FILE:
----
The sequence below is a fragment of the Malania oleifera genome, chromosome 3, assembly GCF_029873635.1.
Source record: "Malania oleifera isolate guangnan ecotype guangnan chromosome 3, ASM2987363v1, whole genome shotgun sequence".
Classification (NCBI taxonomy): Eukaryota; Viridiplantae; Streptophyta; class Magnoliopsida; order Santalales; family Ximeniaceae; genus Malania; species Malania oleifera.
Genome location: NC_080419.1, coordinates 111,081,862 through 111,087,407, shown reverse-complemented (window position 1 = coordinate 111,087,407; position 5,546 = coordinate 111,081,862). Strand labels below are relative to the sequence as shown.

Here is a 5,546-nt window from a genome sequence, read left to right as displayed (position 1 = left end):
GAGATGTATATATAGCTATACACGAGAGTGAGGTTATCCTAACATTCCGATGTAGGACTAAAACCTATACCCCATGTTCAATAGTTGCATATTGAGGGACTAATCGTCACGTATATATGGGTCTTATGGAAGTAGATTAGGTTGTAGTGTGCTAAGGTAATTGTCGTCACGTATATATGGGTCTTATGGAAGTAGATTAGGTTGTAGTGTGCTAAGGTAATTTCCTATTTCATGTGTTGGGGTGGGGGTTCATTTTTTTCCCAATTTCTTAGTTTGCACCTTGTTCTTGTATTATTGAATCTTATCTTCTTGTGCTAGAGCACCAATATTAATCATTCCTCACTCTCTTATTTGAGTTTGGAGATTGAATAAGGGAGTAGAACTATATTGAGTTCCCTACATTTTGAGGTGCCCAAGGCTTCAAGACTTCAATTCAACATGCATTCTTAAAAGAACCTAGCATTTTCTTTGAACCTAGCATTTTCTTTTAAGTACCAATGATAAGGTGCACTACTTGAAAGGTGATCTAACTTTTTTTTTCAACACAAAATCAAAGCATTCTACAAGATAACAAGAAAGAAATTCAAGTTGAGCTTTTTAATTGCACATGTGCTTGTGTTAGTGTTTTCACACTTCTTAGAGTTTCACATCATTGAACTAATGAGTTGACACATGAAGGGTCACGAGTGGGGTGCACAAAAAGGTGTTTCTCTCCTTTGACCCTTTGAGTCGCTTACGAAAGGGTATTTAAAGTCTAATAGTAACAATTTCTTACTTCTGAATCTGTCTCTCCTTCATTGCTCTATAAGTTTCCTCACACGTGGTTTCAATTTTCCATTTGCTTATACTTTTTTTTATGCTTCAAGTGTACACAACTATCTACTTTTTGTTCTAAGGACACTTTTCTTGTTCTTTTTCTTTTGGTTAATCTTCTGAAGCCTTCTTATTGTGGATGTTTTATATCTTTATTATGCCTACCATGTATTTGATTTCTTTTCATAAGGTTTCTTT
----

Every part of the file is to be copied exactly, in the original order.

The sequence below is a fragment of the Malania oleifera genome, chromosome 3, assembly GCF_029873635.1.
Source record: "Malania oleifera isolate guangnan ecotype guangnan chromosome 3, ASM2987363v1, whole genome shotgun sequence".
Classification (NCBI taxonomy): Eukaryota; Viridiplantae; Streptophyta; class Magnoliopsida; order Santalales; family Ximeniaceae; genus Malania; species Malania oleifera.
Genome location: NC_080419.1, coordinates 111,081,862 through 111,087,407, shown reverse-complemented (window position 1 = coordinate 111,087,407; position 5,546 = coordinate 111,081,862). Strand labels below are relative to the sequence as shown.

Here is a 5,546-nt window from a genome sequence, read left to right as displayed (position 1 = left end):
GAGATGTATATATAGCTATACACGAGAGTGAGGTTATCCTAACATTCCGATGTAGGACTAAAACCTATACCCCATGTTCAATAGTTGCATATTGAGGGACTAATCGTCACGTATATATGGGTCTTATGGAAGTAGATTAGGTTGTAGTGTGCTAAGGTAATTGTCGTCACGTATATATGGGTCTTATGGAAGTAGATTAGGTTGTAGTGTGCTAAGGTAATTTCCTATTTCATGTGTTGGGGTGGGGGTTCATTTTTTTCCCAATTTCTTAGTTTGCACCTTGTTCTTGTATTATTGAATCTTATCTTCTTGTGCTAGAGCACCAATATTAATCATTCCTCACTCTCTTATTTGAGTTTGGAGATTGAATAAGGGAGTAGAACTATATTGAGTTCCCTACATTTTGAGGTGCCCAAGGCTTCAAGACTTCAATTCAACATGCATTCTTAAAAGAACCTAGCATTTTCTTTGAACCTAGCATTTTCTTTTAAGTACCAATGATAAGGTGCACTACTTGAAAGGTGATCTAACTTTTTTTTTCAACACAAAATCAAAGCATTCTACAAGATAACAAGAAAGAAATTCAAGTTGAGCTTTTTAATTGCACATGTGCTTGTGTTAGTGTTTTCACACTTCTTAGAGTTTCACATCATTGAACTAATGAGTTGACACATGAAGGGTCACGAGTGGGGTGCACAAAAAGGTGTTTCTCTCCTTTGACCCTTTGAGTCGCTTACGAAAGGGTATTTAAAGTCTAATAGTAACAATTTCTTACTTCTGAATCTGTCTCTCCTTCATTGCTCTATAAGTTTCCTCACACGTGGTTTCAATTTTCCATTTGCTTATACTTTTTTTTATGCTTCAAGTGTACACAACTATCTACTTTTTGTTCTAAGGACACTTTTCTTGTTCTTTTTCTTTTGGTTAATCTTCTGAAGCCTTCTTATTGTGGATGTTTTATATCTTTATTATGCCTACCATGTATTTGATTTCTTTTCATAAGGTTTCTTT